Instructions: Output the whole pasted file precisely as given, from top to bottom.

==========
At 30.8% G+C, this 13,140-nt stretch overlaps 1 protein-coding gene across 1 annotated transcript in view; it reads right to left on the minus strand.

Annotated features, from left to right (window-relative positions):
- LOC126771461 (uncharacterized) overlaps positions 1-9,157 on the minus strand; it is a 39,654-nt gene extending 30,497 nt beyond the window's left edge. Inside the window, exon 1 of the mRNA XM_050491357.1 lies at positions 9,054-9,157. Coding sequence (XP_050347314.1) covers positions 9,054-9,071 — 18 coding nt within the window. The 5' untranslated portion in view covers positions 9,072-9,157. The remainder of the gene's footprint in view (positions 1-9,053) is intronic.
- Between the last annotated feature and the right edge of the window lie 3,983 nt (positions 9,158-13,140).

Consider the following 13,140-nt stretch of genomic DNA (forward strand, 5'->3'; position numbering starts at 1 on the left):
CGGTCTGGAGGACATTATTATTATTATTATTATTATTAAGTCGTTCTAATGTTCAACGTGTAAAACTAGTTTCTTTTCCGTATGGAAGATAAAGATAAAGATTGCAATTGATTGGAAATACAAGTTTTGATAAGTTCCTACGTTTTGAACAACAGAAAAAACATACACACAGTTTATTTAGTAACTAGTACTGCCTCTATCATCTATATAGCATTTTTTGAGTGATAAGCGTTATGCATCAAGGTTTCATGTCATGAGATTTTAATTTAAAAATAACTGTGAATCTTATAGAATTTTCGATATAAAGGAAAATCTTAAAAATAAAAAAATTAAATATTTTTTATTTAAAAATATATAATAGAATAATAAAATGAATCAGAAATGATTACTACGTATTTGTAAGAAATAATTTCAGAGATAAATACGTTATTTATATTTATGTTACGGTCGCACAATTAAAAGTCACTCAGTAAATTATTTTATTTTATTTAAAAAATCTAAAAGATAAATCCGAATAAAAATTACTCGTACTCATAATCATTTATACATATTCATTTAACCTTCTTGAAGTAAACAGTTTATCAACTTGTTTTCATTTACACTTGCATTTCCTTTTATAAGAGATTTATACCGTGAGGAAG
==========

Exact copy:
At 30.8% G+C, this 13,140-nt stretch overlaps 1 protein-coding gene across 1 annotated transcript in view; it reads right to left on the minus strand.

Annotated features, from left to right (window-relative positions):
- LOC126771461 (uncharacterized) overlaps positions 1-9,157 on the minus strand; it is a 39,654-nt gene extending 30,497 nt beyond the window's left edge. Inside the window, exon 1 of the mRNA XM_050491357.1 lies at positions 9,054-9,157. Coding sequence (XP_050347314.1) covers positions 9,054-9,071 — 18 coding nt within the window. The 5' untranslated portion in view covers positions 9,072-9,157. The remainder of the gene's footprint in view (positions 1-9,053) is intronic.
- Between the last annotated feature and the right edge of the window lie 3,983 nt (positions 9,158-13,140).

Consider the following 13,140-nt stretch of genomic DNA (forward strand, 5'->3'; position numbering starts at 1 on the left):
CGGTCTGGAGGACATTATTATTATTATTATTATTATTAAGTCGTTCTAATGTTCAACGTGTAAAACTAGTTTCTTTTCCGTATGGAAGATAAAGATAAAGATTGCAATTGATTGGAAATACAAGTTTTGATAAGTTCCTACGTTTTGAACAACAGAAAAAACATACACACAGTTTATTTAGTAACTAGTACTGCCTCTATCATCTATATAGCATTTTTTGAGTGATAAGCGTTATGCATCAAGGTTTCATGTCATGAGATTTTAATTTAAAAATAACTGTGAATCTTATAGAATTTTCGATATAAAGGAAAATCTTAAAAATAAAAAAATTAAATATTTTTTATTTAAAAATATATAATAGAATAATAAAATGAATCAGAAATGATTACTACGTATTTGTAAGAAATAATTTCAGAGATAAATACGTTATTTATATTTATGTTACGGTCGCACAATTAAAAGTCACTCAGTAAATTATTTTATTTTATTTAAAAAATCTAAAAGATAAATCCGAATAAAAATTACTCGTACTCATAATCATTTATACATATTCATTTAACCTTCTTGAAGTAAACAGTTTATCAACTTGTTTTCATTTACACTTGCATTTCCTTTTATAAGAGATTTATACCGTGAGGAAG